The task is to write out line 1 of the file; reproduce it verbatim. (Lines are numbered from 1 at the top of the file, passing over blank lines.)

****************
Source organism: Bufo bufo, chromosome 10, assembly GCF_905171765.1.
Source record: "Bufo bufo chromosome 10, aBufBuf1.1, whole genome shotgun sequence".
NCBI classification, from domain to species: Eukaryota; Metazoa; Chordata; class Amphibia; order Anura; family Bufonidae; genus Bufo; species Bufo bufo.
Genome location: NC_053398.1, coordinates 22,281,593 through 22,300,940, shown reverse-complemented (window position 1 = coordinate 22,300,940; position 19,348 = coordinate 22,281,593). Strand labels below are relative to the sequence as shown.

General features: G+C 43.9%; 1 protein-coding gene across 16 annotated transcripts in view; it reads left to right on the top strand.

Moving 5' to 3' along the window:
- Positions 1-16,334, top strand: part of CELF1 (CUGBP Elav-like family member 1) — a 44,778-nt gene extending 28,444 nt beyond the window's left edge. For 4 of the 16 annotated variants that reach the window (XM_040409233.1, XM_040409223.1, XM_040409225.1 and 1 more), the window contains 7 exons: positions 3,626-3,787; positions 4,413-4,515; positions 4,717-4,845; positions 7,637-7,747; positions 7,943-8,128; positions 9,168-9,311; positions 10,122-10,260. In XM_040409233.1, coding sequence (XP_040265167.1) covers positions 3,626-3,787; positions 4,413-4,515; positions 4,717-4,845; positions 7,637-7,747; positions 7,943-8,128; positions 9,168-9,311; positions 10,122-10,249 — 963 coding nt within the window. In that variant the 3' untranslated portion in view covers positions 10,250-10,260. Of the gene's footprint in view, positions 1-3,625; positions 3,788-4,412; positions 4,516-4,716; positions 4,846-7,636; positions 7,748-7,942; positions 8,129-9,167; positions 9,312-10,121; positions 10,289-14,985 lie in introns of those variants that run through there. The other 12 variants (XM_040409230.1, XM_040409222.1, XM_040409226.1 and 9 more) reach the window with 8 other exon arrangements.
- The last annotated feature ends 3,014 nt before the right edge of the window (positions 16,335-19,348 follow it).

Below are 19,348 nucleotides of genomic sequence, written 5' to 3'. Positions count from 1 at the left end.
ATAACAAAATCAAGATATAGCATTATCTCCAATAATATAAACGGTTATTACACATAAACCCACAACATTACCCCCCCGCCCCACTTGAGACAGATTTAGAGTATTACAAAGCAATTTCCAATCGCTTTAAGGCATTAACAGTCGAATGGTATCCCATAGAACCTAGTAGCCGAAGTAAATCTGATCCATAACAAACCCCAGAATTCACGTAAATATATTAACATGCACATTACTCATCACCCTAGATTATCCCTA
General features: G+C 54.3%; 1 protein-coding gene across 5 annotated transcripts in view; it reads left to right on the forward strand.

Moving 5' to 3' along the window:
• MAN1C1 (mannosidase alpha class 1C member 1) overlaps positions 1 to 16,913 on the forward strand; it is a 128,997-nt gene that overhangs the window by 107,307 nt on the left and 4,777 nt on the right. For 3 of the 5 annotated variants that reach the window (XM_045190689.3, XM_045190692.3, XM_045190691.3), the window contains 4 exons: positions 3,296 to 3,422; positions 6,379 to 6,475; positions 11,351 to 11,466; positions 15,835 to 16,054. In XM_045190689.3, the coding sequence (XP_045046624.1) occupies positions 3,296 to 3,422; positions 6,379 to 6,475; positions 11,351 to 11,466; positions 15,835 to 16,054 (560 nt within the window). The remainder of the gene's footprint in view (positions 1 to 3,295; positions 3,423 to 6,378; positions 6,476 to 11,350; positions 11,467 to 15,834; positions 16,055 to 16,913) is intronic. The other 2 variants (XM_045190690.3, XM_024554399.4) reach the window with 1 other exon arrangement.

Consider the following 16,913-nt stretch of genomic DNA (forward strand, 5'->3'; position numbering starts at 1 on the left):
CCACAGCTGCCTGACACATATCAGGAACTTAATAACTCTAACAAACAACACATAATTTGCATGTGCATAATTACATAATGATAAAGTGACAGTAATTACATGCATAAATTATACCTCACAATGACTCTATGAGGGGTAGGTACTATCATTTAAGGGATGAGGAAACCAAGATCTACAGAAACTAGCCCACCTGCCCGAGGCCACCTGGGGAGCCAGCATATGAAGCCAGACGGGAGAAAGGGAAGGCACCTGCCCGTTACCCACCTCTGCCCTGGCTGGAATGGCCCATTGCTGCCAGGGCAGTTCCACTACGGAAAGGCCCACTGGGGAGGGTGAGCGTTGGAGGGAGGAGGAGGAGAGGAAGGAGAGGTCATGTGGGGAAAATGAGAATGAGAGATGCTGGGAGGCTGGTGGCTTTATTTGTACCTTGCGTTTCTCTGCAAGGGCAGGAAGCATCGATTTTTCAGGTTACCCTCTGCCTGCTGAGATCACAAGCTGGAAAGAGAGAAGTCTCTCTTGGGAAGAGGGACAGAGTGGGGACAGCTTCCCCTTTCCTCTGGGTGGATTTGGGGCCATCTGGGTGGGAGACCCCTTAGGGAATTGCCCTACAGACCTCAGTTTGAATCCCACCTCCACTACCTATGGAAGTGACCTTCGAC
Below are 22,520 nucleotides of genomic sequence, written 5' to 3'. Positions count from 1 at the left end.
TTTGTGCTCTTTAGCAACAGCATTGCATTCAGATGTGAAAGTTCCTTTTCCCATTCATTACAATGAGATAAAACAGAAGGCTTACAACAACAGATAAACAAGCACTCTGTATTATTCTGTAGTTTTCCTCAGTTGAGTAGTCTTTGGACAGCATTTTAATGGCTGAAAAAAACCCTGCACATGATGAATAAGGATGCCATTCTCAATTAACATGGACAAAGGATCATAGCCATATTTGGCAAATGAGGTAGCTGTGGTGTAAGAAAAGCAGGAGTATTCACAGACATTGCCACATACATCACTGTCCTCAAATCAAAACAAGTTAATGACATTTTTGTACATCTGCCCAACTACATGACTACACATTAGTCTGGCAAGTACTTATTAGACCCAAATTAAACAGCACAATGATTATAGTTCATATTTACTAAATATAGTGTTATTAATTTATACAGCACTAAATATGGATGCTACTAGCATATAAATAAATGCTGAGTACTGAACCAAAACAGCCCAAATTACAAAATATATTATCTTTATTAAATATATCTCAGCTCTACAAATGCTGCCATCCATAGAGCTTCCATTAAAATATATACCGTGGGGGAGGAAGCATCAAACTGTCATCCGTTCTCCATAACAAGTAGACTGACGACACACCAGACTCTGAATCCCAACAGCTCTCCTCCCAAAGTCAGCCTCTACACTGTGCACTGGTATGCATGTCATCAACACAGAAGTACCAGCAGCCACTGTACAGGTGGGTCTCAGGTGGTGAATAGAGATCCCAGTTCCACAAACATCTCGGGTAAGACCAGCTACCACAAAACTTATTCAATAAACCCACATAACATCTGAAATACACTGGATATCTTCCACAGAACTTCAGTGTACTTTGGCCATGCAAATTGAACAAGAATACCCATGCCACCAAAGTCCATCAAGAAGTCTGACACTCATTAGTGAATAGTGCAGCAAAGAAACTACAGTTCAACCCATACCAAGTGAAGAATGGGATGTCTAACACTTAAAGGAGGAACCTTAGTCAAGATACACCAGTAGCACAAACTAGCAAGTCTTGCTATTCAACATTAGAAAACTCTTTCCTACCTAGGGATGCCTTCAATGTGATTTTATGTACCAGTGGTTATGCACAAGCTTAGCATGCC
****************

Source organism: Bufo bufo, chromosome 10, assembly GCF_905171765.1.